Online safety of teens and kids of all ages is a priority as well as cell phone safety. This brings us to a very hot topic which a guest writer has asked me to post his recent article to help parents understand how important it is to understand what sexting is and how they can take steps to help keep their children safe virtually.
Sexting has become a recent trend with mobile users, as nearly 40% of teens reporting sexting at least once or consistently. Sexting is when one person sends a nude, or sexually suggestive picture/text of themselves to another person or a group. The consequences of sexting range from nothing, to serious. For parents, the worries are real and dangerous.
The primary concern for parents is sexting that involves suggestive photos, especially nudes. Several teens have been charged with ownership of child pornography. That’s because even if two students under age 18 are dating, possession of nude photos of individuals under the age of 18 constitutes child pornography. In some cases, teens who have snapped pictures of themselves have been charged with “manufacturing, disseminating or possessing child pornography.” Those receiving the pictures have faced, and been sentenced, to charges of possession. Convictions lead to life-long registration on sexual offender lists.
Once the pictures have been taken, parents have more issues to worry about, namely digital records. After pictures have been taken digitally, they immediately enter a digital world where they can become permanent. One person can send the picture to another and so on until it’s been shared across the digital world. It can all start with one phone. With chat rooms and other websites, it’s easy for pedophiles and other predators to misrepresent age, sex, and location. Teens and kids are constantly connected to the web. Not only can those pictures make their way to illegal websites, they can also make their way to strangers.
Facebook, Twitter, Myspace, and other social media sites are like online directories for everyone and anyone. It can be easy anyone to assume a false identity. With a couple clicks on the phone, a picture gets into the hands of the wrong person.
There are many reasons why teens take part in sexting and most of them are a new take on the old world of flirting and courting. Many teens send the texts as flirtatious messages, to boost popularity, or because of peer pressure. They can also include forms of sexual harassment, or bullying.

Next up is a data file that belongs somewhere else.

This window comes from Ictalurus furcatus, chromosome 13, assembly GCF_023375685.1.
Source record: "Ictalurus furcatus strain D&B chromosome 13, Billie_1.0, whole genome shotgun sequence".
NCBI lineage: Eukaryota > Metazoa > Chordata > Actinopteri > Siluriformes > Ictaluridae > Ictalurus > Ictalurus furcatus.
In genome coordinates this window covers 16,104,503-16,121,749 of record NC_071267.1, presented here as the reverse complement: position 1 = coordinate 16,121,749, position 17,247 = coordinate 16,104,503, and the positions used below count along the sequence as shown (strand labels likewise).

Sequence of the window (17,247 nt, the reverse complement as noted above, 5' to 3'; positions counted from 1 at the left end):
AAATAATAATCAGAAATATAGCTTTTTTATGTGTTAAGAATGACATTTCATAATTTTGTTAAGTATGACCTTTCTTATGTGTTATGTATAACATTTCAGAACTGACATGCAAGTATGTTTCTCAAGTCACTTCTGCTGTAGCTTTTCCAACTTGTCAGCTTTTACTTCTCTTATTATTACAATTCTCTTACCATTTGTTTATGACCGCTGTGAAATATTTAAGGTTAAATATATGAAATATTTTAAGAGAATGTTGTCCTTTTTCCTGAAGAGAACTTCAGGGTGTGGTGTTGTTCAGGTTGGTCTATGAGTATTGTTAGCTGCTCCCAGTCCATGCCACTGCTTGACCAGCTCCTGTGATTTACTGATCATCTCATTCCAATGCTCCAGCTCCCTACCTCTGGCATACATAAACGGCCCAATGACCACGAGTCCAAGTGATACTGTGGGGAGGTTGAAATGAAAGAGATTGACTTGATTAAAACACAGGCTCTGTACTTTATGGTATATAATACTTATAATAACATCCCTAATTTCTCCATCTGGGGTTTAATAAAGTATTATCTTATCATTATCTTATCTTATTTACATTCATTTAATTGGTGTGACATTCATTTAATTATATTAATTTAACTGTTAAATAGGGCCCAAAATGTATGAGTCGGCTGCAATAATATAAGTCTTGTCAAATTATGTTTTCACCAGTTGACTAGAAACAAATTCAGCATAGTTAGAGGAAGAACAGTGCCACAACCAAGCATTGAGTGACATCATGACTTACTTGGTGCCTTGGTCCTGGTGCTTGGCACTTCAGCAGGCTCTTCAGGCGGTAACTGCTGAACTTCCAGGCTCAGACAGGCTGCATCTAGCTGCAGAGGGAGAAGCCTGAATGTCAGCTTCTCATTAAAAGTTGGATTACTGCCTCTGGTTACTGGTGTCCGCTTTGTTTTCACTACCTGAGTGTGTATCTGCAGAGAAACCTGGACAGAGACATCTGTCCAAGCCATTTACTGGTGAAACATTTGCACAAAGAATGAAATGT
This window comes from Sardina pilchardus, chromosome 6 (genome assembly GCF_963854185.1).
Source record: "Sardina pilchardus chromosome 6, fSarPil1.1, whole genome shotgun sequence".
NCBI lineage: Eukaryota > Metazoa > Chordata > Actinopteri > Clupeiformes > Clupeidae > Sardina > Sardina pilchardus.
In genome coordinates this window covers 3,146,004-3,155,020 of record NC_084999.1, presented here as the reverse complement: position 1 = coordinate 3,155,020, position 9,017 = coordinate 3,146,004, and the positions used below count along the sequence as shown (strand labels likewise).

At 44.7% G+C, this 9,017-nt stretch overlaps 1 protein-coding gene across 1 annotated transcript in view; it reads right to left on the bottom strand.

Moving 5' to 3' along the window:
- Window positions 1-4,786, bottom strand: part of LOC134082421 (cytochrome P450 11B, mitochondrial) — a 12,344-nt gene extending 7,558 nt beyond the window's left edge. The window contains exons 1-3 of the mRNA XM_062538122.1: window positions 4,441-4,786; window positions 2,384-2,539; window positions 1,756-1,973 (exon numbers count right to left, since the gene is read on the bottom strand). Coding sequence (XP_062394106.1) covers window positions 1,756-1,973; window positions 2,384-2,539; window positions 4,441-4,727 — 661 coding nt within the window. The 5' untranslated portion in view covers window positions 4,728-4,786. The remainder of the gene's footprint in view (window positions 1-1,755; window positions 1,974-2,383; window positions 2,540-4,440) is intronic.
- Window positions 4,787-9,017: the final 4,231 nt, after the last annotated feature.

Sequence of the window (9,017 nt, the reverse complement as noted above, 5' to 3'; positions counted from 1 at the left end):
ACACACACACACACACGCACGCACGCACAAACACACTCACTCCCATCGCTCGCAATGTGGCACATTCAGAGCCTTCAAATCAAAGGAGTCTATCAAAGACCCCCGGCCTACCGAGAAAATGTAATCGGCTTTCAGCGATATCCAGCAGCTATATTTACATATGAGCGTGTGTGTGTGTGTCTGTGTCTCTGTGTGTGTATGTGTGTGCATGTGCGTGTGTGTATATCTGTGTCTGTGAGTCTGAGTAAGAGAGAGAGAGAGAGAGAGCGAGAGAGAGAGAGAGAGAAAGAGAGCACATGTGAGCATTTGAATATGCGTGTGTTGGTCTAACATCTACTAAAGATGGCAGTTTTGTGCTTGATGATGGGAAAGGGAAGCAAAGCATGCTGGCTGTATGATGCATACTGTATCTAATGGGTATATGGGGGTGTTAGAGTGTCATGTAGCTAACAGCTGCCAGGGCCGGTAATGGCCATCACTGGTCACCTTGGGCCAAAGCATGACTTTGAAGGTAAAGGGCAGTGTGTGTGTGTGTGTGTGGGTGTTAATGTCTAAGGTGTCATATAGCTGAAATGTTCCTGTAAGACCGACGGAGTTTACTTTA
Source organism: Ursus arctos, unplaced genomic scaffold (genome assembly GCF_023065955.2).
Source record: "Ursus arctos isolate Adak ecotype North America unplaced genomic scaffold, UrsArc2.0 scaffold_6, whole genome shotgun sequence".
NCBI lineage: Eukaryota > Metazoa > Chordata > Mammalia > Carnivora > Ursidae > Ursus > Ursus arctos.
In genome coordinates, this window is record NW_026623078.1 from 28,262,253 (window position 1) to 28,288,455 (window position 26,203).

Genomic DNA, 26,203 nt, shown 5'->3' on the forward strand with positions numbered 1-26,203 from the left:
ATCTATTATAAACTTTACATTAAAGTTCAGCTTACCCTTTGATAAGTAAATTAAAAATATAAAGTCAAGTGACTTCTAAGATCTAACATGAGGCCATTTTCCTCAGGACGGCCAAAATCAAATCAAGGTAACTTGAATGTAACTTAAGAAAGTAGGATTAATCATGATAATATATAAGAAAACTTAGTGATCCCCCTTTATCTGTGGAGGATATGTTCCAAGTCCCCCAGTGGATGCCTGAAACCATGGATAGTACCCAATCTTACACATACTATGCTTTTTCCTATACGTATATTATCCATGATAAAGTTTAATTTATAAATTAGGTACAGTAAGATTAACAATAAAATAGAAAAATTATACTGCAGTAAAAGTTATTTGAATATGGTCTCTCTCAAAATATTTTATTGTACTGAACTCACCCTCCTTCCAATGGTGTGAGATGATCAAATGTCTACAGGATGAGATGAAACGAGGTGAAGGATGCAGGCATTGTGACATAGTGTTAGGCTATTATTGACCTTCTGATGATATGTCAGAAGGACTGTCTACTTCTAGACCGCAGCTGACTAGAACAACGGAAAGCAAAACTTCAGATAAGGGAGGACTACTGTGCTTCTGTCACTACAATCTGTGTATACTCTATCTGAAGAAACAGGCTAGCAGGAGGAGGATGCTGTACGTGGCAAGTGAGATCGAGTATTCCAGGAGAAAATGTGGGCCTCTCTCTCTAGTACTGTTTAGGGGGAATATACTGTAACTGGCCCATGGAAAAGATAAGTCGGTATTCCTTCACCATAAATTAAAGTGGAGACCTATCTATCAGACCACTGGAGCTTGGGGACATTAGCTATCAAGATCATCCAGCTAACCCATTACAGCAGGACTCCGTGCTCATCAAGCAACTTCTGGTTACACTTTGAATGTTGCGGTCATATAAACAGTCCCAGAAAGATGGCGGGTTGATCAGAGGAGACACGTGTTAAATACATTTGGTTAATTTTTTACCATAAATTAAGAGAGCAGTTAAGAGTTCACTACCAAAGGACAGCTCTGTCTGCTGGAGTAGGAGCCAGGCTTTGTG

The ramifications for of this are undocumented in terms of sexting, but the potential psychological issues of self-esteem are wide and concerning. Adolescents and teens are entering a stage of life where body-image and self-esteem are developing. Bullying, harassment, and derogatory comments can degrade and damage morale. The effects of this can last for years or decades.
By sexting, teens put their bodies out there to be judged and critiqued. While their bodies may be healthy, teens use any chances to tease or insult another, especially if it means a chance to elevate themselves in a social clique, or in popularity. The self-esteem issues created by pictures, or suggestive language, being misconstrued, getting into unwanted hands or from unwarranted comments, can devastate teens and lead to suicide.
Beyond eliminating and forbidding the use of all digital devices, there are other measures that parents can take to protect their teens.
The first is establishing a good relationship. Studies consistently show that parents who foster good relationships with their children have more influence on them than the media or peer pressure.
A strong relationship makes it easier for parents to approach kids about sexting and its consequences. Being honest with children about the potential legal consequences, psychological factors, and personal ethics and morals behind sexting is a good way to help them understand its seriousness.
To instill that seriousness, parents should monitor their child’s activities and friends. Much of sexting in teenagers is caused by peer pressure or social interactions. Supporting them in making the right decisions, and spending less time from those who are sexting, may be the best way to keep them safe.